The Gathering chastised for getting too close to witches
The Gathering at Salem, which was scheduled to give free “psalm readings” at a Halloween celebration, has been relegated to the status of independent Christian church after being removed last March from membership in the International Church of the Foursquare Gospel, a worldwide evangelical movement based in Los Angeles, according to Phil Wyman, pastor of The Gathering.
The trouble began two years ago, Wyman said, when he inadvertently posed for a photo on the Essex Street pedestrian mall with a woman calling herself the “Countess Bathoria,” who had stirred up controversy by appearing in a promotional poster for a vampire ball wearing a bikini and covered in blood. She was being paraded around by two local witches that day when Wyman said he went over to greet them and was photographed as he bent down to kiss the woman’s ring.
“Don’t get me in trouble,” Wyman, 47, said he commented good-naturedly to the witches.
The photo made its way to the Web site of a local pagan event, The Festival of the Dead, and was seen months later by church leaders, Wyman said.
The pastor said he was called before area church leaders in Weymouth last year and questioned about the photo and about links on his church’s Web site to pagan groups. The pagan Web sites were educational, he said.
“The meeting was brutal,” Wyman said. “It was a little bit like an Inquisition. … It kind of escalated to, €˜How can you be friends with witches?'”
Wyman, who was accompanied by three others from the Salem church, said, “The four of us kind of looked at each other and (thought), €˜We live in Salem. How could you not?'”
The Foursquare church had no comment.
“We are aware there have been some reporters trying to call and inquire about that story,” said Gus Delgado, an administrative assistant in the national church office in Los Angeles. “We don’t have any comment. Maybe (we will) in the next weeks or months.”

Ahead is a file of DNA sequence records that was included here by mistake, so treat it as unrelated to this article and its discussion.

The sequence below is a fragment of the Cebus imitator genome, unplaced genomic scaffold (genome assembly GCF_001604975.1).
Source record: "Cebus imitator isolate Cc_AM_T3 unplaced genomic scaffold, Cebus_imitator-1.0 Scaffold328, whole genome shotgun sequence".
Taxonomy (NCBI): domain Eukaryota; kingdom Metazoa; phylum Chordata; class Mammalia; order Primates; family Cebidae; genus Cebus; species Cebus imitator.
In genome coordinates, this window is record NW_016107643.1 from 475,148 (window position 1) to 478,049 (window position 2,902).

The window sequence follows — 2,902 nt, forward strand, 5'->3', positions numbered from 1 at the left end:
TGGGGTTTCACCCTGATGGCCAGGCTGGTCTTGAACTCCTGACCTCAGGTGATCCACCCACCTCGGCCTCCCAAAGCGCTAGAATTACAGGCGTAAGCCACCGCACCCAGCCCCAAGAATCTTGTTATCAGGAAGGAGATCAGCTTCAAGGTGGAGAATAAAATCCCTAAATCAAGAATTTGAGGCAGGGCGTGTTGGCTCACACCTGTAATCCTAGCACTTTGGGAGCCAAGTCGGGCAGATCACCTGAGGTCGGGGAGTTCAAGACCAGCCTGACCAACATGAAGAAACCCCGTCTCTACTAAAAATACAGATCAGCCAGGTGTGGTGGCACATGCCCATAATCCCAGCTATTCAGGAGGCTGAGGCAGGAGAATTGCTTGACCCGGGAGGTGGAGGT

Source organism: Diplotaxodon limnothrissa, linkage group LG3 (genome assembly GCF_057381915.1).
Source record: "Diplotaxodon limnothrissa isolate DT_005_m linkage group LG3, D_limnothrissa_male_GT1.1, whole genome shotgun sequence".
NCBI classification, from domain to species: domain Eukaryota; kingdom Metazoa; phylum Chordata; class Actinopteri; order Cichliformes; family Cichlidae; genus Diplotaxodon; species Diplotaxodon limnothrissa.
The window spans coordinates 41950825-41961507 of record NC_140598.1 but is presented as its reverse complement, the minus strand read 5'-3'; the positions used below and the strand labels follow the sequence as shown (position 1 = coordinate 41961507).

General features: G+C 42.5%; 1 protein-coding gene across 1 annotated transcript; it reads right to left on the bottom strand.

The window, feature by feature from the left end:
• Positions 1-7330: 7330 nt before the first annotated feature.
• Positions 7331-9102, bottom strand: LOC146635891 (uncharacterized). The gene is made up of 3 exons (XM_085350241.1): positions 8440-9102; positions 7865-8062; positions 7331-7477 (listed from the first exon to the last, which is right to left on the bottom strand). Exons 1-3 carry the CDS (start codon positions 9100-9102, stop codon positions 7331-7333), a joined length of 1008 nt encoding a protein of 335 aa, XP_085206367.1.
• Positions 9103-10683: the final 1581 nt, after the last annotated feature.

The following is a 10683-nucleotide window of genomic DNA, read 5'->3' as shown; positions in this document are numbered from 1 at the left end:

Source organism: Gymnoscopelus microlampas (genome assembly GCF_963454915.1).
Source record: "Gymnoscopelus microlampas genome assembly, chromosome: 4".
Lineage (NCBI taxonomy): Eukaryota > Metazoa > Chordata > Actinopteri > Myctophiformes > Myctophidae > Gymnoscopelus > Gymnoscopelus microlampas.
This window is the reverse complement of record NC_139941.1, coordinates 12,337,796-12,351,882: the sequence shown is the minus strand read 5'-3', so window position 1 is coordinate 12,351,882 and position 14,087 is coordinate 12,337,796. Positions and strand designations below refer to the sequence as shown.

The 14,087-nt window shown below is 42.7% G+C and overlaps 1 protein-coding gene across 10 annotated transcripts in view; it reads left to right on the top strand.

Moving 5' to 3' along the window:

Outreach to witches
Although The Gathering has only about 40 members, its visibility in the city increased last year when it leased space inside the former Naumkeag Bank on the Essex Street mall, the center of Halloween activities in the Witch City. The church received an $84,000 grant from the Foursquare Foundation to lease the space and to reach out to the Salem community, including witches, Wyman said.
The pastor said a “big portion of the (foundation’s) interest … was our outreach to the neo-pagan community. … That was unique. They don’t have anybody else in the denomination doing this.”
The Foursquare Church focuses on evangelical efforts around the world, according to Delgado, the spokesman in Los Angeles. Founded in 1922 by the evangelist Aimee Semple McPherson, it has about 1,900 churches across the United States, he said.
Wyman said he came to Salem in 1999 from Los Angeles, where he had worked with “unique people groups” like Mormons and members of the Jehovah’s Witnesses.
In Salem, the church has been active during the Halloween season, running a children’s day on Salem Common and setting up a stage near the Peabody Essex Museum on Halloween night. Wyman plays a guitar and sings while others hand out hot chocolate, give psalm readings, interpret dreams and run a confessional booth, all for free.
The national church was impressed by the outreach of The Gathering and the number of people it came in contact with during Halloween, he said.
While the Foursquare church is an evangelical denomination with a goal of converting new Christians, Wyman said he took a low-key approach.
“We believe conversion is something that happens between an individual and God,” he said.
While in Salem, Wyman said he has worked with many people, including witches. He even started an online chat room for born-again Christians and neo-pagans called “Circle and Cross Talk.”
Wyman said he also traveled to England to sing at a stone circle for local druids.
“I’ve made some real good friends in the pagan community,” he said.
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